Light has the power to heal, but the wrong type or dosage can be dangerous, warns UB light therapy expert

Release Date: April 24, 2020

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Portrait of Praveen Arany.
“There is growing evidence that specific amounts and types of UV light are beneficial to health, but we have to be careful not to mislead the public. ”
Praveen Arany, assistant professor in the UB School of Dental Medicine

BUFFALO, N.Y. – Ultraviolet (UV) light has the ability to improve immune responses and promote health, but don’t rush out to sunbathe or purchase UV lamps, warns UB light therapy expert Praveen Arany.

A powerful form of radiation, UV light is capable of use as a disinfectant to kill bacteria, viruses and other pathogens. However, prolonged exposure is linked to an increased risk of skin cancer.

“We need to be cautious about UV light,” says Arany, DDS, PhD, assistant professor in the UB School of Dental Medicine. “There is growing evidence that specific amounts and types of UV light are beneficial to health, but we have to be careful not to mislead the public.”

Arany is president of the World Association for Photobiomodulation Therapy (WALT), which promotes research, education and clinical application of laser photostimulation world-wide. His comments come after President Donald Trump suggested that ultraviolet and other forms of light might be used to treat COVID-19 patients.

Costs and benefits of UV light

The sun emits three wavelengths of light, UVA, UVB and UVC rays. Each type emits radiation, but there is a delicate relationship between the wavelength’s ability to heal and its role as a skin carcinogen, says Arany.

UVA is the most abundant wavelength in sunlight that is perceived on Earth. Safe in small amounts, it offers the most promise for use in photobiomodulation therapy, a form of low-dose light therapy, says Arany. Although UVA is the weakest carcinogen among the three, prolonged exposure – such as through excessive sunbathing or artificial tanning – poses risks for skin cancer.

In the middle is UVB, of which less than 10% reaches the Earth’s surface, says Arany. This invisible wavelength is the body’s primary tool in the creation of vitamin D, but poses a higher risk for the development of cancer than UVA. Both UVA and UVB are routinely used in dermatological clinics for skin disorders, as well as in tanning beds.

UVC may be used in sterilization, but is a strong carcinogen. This wavelength is only safe when used to disinfect inanimate objects, says Arany. Nearly all UVC in sunlight is absorbed by the Earth’s ozone layer.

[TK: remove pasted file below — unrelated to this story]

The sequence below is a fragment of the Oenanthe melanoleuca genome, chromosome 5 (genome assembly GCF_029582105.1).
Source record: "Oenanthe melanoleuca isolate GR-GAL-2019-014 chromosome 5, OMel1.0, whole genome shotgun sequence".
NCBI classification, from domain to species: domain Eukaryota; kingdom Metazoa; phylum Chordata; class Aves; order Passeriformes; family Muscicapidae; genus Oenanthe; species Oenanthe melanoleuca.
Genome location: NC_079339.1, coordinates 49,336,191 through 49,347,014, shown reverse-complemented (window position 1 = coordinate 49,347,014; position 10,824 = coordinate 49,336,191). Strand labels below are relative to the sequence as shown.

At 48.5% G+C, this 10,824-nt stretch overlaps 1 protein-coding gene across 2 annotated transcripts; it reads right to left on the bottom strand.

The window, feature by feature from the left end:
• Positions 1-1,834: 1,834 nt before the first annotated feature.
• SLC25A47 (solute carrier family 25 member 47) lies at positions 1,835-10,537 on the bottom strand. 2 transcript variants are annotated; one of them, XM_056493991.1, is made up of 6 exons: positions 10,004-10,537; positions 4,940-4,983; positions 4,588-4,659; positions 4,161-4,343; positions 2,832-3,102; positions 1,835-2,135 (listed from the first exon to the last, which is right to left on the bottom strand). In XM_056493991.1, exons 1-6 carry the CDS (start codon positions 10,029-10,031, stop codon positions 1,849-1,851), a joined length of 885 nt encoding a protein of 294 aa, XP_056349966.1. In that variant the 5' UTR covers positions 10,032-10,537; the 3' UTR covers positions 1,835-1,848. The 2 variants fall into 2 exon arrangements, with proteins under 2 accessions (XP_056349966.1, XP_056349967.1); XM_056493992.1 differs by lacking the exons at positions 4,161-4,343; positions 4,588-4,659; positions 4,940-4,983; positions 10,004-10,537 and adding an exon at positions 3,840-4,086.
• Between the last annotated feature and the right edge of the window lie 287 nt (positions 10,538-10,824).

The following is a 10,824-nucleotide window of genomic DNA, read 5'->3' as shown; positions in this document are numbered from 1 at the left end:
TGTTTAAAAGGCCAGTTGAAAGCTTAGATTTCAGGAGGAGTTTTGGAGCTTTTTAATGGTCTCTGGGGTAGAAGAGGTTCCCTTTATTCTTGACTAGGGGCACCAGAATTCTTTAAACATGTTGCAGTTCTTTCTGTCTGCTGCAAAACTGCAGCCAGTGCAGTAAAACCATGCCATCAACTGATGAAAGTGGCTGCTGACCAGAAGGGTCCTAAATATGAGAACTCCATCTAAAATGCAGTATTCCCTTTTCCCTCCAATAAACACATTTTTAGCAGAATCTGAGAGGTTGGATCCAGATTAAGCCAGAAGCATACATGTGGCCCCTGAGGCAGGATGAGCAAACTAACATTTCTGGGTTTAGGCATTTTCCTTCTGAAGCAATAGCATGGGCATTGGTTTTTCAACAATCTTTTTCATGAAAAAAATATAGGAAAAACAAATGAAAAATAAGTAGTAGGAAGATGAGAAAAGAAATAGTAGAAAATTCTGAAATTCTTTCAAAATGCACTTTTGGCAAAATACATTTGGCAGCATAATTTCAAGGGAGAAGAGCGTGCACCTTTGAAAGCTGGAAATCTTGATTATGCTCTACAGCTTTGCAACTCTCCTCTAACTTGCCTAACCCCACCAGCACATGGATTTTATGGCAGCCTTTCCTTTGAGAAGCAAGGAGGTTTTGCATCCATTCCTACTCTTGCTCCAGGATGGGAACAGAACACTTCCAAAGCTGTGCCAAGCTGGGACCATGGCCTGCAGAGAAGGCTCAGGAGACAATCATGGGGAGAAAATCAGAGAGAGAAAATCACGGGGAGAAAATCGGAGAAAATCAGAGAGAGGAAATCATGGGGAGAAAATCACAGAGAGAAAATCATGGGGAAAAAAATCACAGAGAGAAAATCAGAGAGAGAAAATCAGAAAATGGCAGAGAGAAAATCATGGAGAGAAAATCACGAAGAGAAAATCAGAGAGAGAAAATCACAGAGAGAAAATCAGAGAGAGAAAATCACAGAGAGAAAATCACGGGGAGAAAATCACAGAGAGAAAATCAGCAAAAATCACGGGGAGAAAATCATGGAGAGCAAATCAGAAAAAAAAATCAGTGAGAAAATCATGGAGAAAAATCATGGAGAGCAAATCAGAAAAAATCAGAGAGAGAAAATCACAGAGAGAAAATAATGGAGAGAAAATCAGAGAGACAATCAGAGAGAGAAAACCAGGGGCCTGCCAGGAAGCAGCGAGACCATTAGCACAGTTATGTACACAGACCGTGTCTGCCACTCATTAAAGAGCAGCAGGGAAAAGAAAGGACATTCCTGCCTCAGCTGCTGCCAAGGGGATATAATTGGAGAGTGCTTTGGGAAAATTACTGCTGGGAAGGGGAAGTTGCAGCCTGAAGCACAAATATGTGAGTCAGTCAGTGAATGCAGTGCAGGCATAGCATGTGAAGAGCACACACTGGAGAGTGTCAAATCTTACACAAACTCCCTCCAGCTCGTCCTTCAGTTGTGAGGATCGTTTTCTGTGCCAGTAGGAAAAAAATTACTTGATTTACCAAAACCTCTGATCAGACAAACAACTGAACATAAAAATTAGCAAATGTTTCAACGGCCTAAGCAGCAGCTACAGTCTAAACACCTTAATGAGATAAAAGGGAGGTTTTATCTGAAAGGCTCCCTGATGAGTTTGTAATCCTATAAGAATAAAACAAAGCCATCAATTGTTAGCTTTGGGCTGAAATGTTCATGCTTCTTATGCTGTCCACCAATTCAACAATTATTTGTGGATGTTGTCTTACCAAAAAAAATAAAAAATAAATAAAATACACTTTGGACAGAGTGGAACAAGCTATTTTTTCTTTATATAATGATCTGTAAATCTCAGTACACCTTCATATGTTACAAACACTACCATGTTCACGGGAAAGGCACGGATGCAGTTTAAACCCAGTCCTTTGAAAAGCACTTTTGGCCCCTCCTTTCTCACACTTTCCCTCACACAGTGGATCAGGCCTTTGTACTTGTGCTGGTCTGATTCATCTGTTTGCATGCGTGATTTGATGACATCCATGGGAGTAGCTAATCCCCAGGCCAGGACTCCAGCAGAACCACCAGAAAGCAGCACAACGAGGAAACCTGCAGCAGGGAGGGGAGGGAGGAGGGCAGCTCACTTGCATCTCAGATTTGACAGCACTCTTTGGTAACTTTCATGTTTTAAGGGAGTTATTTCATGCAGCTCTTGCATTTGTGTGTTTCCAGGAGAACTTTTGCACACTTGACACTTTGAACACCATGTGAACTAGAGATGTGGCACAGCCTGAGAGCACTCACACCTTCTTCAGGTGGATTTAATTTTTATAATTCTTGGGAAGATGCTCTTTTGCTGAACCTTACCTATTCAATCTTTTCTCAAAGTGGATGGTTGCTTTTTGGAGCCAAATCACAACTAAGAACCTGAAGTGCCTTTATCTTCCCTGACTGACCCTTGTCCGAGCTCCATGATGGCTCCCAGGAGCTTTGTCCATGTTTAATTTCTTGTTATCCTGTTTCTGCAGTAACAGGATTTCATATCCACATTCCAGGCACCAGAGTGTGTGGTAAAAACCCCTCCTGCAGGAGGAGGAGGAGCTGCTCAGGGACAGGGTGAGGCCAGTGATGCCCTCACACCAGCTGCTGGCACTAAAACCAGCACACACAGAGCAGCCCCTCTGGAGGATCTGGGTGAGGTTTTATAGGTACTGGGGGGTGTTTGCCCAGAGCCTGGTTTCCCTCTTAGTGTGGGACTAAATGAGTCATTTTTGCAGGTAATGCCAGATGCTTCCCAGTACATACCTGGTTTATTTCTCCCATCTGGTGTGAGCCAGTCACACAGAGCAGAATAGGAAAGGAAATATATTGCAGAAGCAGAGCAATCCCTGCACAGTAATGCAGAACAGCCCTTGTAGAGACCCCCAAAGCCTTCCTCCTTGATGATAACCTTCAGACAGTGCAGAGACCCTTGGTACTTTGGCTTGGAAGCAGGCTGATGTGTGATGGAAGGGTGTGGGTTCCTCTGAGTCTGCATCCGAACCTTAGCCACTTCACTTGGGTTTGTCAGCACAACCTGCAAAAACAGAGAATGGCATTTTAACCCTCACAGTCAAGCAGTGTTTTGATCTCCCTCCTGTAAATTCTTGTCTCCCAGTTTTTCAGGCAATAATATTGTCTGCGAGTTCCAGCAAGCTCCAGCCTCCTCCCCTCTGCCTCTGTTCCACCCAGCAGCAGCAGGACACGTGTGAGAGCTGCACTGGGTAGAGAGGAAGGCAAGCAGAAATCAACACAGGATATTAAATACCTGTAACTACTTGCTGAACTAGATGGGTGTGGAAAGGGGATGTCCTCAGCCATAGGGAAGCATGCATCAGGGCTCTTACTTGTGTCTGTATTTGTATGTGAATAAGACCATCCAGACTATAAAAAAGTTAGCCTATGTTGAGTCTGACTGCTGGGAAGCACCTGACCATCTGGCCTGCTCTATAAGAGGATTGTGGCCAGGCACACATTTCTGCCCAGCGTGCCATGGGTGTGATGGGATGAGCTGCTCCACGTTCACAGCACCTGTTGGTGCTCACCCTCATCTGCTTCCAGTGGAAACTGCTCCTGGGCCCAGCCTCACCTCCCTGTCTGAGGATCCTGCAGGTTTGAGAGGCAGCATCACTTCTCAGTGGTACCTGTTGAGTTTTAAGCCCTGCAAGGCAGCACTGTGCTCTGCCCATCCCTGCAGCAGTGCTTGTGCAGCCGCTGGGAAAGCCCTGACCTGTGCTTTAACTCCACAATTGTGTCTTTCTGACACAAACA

Understanding the differences in types of UV is crucial in light of recent news on its potential use in the COVID-19 pandemic. Despite the wide availability of UV lamps, the public should consult a health care professional before the medical use of any UV light. Prolonged exposure to UVA or UVB or any use UVC can be detrimental to health, says Arany.

Healing in small doses

At a high power, light, often in the form of a laser, is used in medicine to cut or destroy tissue. But at low doses, it has the ability to relieve pain and promote healing.

Light therapies have existed for decades, but improvements in the technology have made its therapeutic use more affordable and available, says Arany.

The effectiveness of photobiomodulation in treating pain and stimulating healing has been documented in hundreds of clinical trials and thousands of academic papers. The treatment is used widely across Europe, Canada, Australia and several other nations. However, precise dosing for a broad range of clinical applications are still being investigated, says Arany.

The Arany lab leads numerous studies demonstrating the success of light therapies, including in supportive cancer care, relieving skeletomuscular pain, reducing inflammation, and promoting wound healing and tissue regeneration by harnessing stem cells.

“UV light as a therapeutic has been, unfortunately, somewhat controversial,” says Arany. “It has received bad press because of its excessive use in tanning booths and its connection to skin cancer. While we do need to be cautious with its use, in moderation, light is good for you.”

About Praveen Arany

Arany is an advocate for wider use of photobiomodulation treatments in the United States.

He is chair of the mechanisms of photobiomodulation conference for the Society of Engineers for Optics and Photonics (SPIE).

Arany also took part in the first Congressional briefing on photobiomodulation before the House Science, Space and Technology Committee in Washington, D.C. The briefing, held on Oct. 11, 2018, invited a panel of international experts on the therapy to discuss the potential of photobiomodulation to improve health care and lower dependence on opioids.

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